UK advertising watchdog admits it was wrong to ban Greenpeace fracking advert – The Guardian

Posted September 21st, 2016 in advertising, complaints, energy, environmental protection, media, news by tracey

‘The UK’s advertising watchdog has admitted it made the wrong decision when it banned a Greenpeace advert last year which claimed fracking would not cut energy bills.’

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The Guardian, 21st September 2016

Source: www.guardian.co.uk

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Antiques dealer found guilty of trying to sell elephant tusk at Christie’s after being ‘misled by expert’ – Daily Telegraph

Posted September 9th, 2016 in animals, auctioneers, environmental protection, fines, news by tracey

‘A dealer who tried to sell an elephant tusk at Christie’s has been spared a fine after claiming he was “misled” by their antiques experts.’

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Daily Telegraph, 8th September 2016

Source: www.telegraph.co.uk

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Coffee chain fined £160k for leaving rubbish bags on London streets – Local Government Lawyer

Posted August 15th, 2016 in costs, environmental protection, fines, litter, news, waste by sally

‘Starbucks has been fined more than £160,000 after two stores in central London repeatedly left rubbish bags on a busy pavement outside of normal collection times.’

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Local Government Lawyer, 12th August 2016

Source: www.localgovernmentlawyer.co.uk

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Record sentence handed down in environmental prosecution – Local Government Lawyer

Posted July 22nd, 2016 in environmental protection, fraud, news, sentencing, waste by sally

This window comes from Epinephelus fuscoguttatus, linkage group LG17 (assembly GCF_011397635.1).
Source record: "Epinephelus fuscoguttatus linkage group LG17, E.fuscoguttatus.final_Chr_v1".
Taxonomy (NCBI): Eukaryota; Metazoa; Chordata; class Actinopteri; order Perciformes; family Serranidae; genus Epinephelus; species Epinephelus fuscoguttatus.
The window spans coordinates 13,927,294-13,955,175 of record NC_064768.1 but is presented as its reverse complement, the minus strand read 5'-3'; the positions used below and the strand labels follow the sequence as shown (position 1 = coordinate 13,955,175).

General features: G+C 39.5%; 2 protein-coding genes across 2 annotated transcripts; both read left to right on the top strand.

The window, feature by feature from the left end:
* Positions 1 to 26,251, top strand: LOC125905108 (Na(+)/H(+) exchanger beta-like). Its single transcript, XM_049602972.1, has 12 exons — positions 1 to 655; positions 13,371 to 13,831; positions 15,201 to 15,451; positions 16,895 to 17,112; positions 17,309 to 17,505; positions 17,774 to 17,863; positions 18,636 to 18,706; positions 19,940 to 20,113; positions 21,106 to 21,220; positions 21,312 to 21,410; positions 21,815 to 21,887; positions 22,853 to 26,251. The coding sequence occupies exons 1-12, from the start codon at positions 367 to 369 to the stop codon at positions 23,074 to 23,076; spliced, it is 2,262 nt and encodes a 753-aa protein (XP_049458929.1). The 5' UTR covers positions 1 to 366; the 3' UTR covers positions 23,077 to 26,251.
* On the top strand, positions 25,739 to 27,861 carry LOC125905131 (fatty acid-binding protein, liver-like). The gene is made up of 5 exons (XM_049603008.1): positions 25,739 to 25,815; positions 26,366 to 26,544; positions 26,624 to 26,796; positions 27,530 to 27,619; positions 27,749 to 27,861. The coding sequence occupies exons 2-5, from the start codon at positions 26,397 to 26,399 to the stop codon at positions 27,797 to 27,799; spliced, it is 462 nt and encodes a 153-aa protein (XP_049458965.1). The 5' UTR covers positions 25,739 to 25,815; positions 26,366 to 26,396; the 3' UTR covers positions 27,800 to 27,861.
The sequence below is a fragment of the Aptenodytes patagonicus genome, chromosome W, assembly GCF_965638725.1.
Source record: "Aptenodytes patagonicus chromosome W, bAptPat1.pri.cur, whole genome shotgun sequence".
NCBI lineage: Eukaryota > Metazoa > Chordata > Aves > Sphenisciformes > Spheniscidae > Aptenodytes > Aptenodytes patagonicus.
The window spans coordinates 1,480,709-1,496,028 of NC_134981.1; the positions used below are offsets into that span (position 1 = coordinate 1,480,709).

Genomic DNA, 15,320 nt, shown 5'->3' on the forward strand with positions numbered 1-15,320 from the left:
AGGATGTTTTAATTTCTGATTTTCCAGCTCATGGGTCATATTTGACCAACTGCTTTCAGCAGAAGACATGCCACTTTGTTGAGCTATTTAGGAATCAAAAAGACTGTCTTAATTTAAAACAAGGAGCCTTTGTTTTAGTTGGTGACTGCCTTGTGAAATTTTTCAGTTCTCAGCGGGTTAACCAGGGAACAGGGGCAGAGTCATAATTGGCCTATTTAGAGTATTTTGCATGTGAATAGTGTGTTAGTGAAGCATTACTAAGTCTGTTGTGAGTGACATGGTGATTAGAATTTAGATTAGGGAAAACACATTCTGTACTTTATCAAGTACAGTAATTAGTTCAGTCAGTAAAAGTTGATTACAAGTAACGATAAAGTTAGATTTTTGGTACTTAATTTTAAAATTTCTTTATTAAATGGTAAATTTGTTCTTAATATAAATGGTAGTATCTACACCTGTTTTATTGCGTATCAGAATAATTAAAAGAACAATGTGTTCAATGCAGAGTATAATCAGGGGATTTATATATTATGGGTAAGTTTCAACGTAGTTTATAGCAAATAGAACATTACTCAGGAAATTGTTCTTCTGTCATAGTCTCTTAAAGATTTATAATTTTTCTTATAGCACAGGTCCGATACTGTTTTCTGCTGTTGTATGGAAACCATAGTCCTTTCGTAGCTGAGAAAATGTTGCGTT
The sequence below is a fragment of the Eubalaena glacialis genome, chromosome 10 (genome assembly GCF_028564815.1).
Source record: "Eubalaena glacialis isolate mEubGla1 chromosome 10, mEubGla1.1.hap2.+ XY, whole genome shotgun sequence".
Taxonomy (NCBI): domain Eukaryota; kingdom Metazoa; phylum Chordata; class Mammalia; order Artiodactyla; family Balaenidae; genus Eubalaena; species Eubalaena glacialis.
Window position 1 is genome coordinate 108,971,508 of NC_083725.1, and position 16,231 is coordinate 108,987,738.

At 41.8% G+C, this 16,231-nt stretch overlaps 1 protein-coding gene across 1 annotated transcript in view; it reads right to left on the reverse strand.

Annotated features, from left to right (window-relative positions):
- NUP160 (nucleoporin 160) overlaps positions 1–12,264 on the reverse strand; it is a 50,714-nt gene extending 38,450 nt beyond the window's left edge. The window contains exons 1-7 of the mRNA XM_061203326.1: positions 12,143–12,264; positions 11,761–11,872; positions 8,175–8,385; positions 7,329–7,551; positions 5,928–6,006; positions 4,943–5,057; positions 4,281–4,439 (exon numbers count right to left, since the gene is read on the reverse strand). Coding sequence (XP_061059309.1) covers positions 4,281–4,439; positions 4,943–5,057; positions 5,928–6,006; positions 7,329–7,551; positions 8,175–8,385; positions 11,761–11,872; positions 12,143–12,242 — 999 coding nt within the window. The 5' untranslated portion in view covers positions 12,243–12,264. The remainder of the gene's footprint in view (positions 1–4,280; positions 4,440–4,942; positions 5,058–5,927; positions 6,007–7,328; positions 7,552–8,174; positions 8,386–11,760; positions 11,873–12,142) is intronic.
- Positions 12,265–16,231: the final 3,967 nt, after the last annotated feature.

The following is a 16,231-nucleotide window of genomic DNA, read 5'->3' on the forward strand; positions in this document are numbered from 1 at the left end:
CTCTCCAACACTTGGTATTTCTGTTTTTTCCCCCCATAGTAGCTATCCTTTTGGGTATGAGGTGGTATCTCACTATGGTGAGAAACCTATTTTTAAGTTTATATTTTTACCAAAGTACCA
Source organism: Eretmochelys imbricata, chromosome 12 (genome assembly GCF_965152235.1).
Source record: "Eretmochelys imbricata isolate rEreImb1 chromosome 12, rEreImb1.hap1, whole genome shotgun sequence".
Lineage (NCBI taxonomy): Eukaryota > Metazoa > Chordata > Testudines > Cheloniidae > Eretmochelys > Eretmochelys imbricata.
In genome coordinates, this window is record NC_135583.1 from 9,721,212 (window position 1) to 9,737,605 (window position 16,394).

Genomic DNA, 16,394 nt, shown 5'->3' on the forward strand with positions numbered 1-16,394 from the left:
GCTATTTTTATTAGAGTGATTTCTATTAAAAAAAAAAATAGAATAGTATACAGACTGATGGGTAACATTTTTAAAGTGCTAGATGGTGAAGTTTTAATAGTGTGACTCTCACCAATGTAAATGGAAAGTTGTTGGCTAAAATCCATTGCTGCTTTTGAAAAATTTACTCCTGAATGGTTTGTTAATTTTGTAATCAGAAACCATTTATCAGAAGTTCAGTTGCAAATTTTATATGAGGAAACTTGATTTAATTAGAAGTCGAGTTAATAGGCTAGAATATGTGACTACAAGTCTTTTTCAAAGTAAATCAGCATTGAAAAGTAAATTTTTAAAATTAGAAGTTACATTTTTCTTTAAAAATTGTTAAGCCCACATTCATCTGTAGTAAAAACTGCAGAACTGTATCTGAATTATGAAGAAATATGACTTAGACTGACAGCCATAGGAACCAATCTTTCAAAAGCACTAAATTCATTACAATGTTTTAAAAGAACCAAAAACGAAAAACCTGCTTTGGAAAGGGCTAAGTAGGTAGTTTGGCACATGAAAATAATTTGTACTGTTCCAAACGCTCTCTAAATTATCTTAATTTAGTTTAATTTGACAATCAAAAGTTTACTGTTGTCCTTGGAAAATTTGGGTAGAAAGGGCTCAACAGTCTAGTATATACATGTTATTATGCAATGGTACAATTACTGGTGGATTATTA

‘A Leeds waste operator has been jailed for seven years and six months for £2.2m fraud involving recycled electrical waste following an Environment Agency investigation.’

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Local Government Lawyer, 19th July 2016

Source: www.localgovernmentlawyer.co.uk

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Campaigners begin judicial review of North Yorkshire fracking project – OUT-LAW.com

‘A coalition of campaigning groups led by Friends of the Earth has filed an application for judicial review of North Yorkshire County Council’s recent decision to grant planning permission to a shale gas fracking project.’

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OUT-LAW.com, 15th July 2016

Source: www.out-law.com

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Activists seek judicial review of Yorkshire fracking decision – The Guardian

Posted July 7th, 2016 in energy, environmental protection, news, planning by sally

‘Anti-fracking campaigners have applied for judicial review of a council’s decision to allow use of the gas extraction technique in North Yorkshire.’

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The Guardian, 7th July 2016

Source: www.guardian.co.uk